After identifying the right industry, you should evaluate and update your product set to ensure you can serve the industry effectively. Identify table stakes products as well as things you can do to differentiate. Simple examples: if you want to serve fitness centers, you need a strong recurring billing and account updater feature, if you want to serve salons and spas, you should have a gift card solution. Talk with merchants in your chosen industry, work with payments experts; identify product gaps and fill them.

A classic example of an ISV having success in payments is wellness software, Mindbody. Mindbody upped its payments game to offer a seamless payment experience in its business management software. It has multichannel payments, including an eCommerce solution that works in the MINDBODY app as well as partner apps. The solution supports recurring payments for card and ACH and has a strong gift card offering. The company’s payment processing revenue doubled in under three years, and now represents about 40% of total revenue.

#4 Find the Right ISVs in the Chosen Industry

Finding ISVs that serve an industry is a large endeavor, as some industries have hundreds of software players. This is aside from determining which ISVs in the market are best to focus on from a sales perspective. Perhaps just as important as choosing the right vertical is choosing the right ISV. Providers need to determine another set of criteria: What kind of data do I need to have on prospect ISVs before jumping into a sales conversation? How many merchant accounts do I need to gain from an ISV relationship to meet my ISV channel goals?

Again, criteria can vary across providers, but TSG recommends knowing the following items on ISVs identified in the selected industry:

  • Number of merchants served (what account lift can I expect if a deal is made? Does it align with sales goals?)
  • Geographic presence (can I serve the locations this ISV serves?)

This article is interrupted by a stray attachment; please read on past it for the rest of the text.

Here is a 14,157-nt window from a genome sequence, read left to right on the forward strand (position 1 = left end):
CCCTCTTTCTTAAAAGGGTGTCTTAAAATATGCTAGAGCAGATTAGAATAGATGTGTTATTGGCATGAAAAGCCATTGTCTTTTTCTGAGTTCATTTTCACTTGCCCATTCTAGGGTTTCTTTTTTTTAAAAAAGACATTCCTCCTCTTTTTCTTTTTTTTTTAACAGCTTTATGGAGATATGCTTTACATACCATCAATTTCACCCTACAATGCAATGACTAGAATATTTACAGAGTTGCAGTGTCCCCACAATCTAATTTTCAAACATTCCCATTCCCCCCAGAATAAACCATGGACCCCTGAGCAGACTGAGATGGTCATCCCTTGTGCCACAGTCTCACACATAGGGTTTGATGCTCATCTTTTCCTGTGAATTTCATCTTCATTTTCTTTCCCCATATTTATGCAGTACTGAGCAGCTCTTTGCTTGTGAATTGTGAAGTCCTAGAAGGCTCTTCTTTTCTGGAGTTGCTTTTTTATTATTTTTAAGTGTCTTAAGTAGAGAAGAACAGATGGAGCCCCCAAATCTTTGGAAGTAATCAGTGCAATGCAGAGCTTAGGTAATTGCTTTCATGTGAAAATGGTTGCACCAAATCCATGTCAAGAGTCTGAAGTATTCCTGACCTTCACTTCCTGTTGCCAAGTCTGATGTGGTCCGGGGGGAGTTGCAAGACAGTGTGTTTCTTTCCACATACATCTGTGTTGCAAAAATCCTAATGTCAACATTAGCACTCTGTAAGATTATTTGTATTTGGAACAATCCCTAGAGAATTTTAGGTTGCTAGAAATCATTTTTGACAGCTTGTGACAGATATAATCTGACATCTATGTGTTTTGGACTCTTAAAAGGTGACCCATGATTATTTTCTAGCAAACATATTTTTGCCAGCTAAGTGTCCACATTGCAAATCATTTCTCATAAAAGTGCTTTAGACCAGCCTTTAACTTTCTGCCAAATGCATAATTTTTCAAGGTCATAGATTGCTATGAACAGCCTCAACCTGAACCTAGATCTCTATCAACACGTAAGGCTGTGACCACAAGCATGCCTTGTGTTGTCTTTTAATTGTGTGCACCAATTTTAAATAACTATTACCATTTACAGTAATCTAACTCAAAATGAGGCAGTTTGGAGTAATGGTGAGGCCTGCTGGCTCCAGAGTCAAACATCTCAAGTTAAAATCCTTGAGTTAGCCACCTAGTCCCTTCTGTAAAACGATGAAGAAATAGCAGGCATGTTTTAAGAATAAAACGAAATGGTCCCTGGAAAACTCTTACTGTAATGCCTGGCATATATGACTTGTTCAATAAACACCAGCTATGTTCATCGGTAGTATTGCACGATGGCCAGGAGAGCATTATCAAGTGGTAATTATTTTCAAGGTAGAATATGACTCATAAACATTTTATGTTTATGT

• Status of payment acceptance/current payment processing relationship(s) (who am I up against?)
  • Other industries served by the ISV (can I serve those industries as well?)
  • How concentrated is the ISV market in this industry (how many partnerships do I need to gain material market share?)

#5 Take it a Step Further

Providers should tailor their sales message to each ISV and sell against any weaknesses the ISV’s current payments partner may have. When it comes to presenting pricing, remember that average merchant fees will vary by area of the country, even within the same MCC and merchant size tier. Also, be sure to ask key questions during your sales conversations, here are three examples:

  • Does the ISV currently participate in merchant onboarding? Providers that can augment or automate this effort for the ISV may differentiate themselves; ISVs dealing with manual and paper-based processes will be more likely to entertain a new provider.
  • Does the ISV have a licensed software model, a SaaS software model, or both? Those offering both models may want an acquirer that can provide a payments integration for both.
  • Does the ISV understand PCI? Many ISVs believe they can avoid PCI when they can only minimize the scope of their responsibilities

The recurring theme of this article is to make data-driven decisions with your ISV channel strategy. Start with defining performance criteria, follow that definition to corresponding industries and software players, ask the right questions when prospecting ISVs, and tailor your sales messaging. Market intelligence makes a difference, make sure you have it.

TSG Can Help

Are you a payments player looking to thrive in the ISV Space? TSG has the tools to help your company plan and execute an effective strategy. Learn more.